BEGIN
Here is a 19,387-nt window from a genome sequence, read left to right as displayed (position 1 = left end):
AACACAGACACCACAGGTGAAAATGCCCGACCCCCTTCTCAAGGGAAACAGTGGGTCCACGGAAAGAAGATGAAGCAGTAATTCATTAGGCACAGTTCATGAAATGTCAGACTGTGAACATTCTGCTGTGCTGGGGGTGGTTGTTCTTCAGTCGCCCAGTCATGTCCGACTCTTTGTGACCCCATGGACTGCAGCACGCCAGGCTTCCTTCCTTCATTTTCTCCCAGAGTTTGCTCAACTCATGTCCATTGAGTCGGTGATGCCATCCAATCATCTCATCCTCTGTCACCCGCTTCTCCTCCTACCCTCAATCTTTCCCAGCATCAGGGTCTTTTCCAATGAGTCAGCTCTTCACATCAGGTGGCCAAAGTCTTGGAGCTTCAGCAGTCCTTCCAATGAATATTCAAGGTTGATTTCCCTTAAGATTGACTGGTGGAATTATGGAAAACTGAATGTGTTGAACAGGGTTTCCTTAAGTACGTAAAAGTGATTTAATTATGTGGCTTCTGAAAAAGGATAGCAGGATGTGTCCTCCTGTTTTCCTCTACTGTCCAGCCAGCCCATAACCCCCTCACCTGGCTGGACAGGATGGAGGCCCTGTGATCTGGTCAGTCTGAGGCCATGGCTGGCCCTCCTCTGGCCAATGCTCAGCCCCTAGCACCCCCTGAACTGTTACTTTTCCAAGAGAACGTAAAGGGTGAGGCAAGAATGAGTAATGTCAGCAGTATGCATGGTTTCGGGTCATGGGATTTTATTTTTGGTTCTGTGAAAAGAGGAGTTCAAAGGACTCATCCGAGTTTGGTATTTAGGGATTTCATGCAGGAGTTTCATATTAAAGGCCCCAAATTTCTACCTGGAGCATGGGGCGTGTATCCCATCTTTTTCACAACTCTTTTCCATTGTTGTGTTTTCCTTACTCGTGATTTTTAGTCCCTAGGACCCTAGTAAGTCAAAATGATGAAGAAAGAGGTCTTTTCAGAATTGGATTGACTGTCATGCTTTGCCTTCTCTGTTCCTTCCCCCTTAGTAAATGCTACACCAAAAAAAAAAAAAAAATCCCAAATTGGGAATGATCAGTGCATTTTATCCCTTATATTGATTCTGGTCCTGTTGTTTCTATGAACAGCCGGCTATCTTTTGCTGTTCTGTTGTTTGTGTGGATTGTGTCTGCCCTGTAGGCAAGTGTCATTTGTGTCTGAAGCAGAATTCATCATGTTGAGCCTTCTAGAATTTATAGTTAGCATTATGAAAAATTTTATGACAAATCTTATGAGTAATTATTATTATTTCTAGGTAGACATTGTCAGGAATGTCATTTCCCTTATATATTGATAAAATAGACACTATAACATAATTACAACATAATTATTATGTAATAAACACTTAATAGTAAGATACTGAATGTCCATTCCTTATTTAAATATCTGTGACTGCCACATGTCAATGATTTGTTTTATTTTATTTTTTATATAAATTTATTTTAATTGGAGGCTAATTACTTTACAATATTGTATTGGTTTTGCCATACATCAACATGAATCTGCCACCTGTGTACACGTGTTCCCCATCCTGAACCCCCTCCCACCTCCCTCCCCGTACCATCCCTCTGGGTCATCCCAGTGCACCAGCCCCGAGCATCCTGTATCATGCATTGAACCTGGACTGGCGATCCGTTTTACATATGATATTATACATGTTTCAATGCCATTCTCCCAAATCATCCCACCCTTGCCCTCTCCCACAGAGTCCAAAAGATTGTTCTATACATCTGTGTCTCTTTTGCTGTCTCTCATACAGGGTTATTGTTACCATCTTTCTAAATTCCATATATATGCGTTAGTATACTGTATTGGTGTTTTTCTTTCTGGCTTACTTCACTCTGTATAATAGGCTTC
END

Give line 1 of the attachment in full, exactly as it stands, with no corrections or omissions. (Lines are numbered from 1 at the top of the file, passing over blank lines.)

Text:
Here is a 19,387-nt window from a genome sequence, read left to right as displayed (position 1 = left end):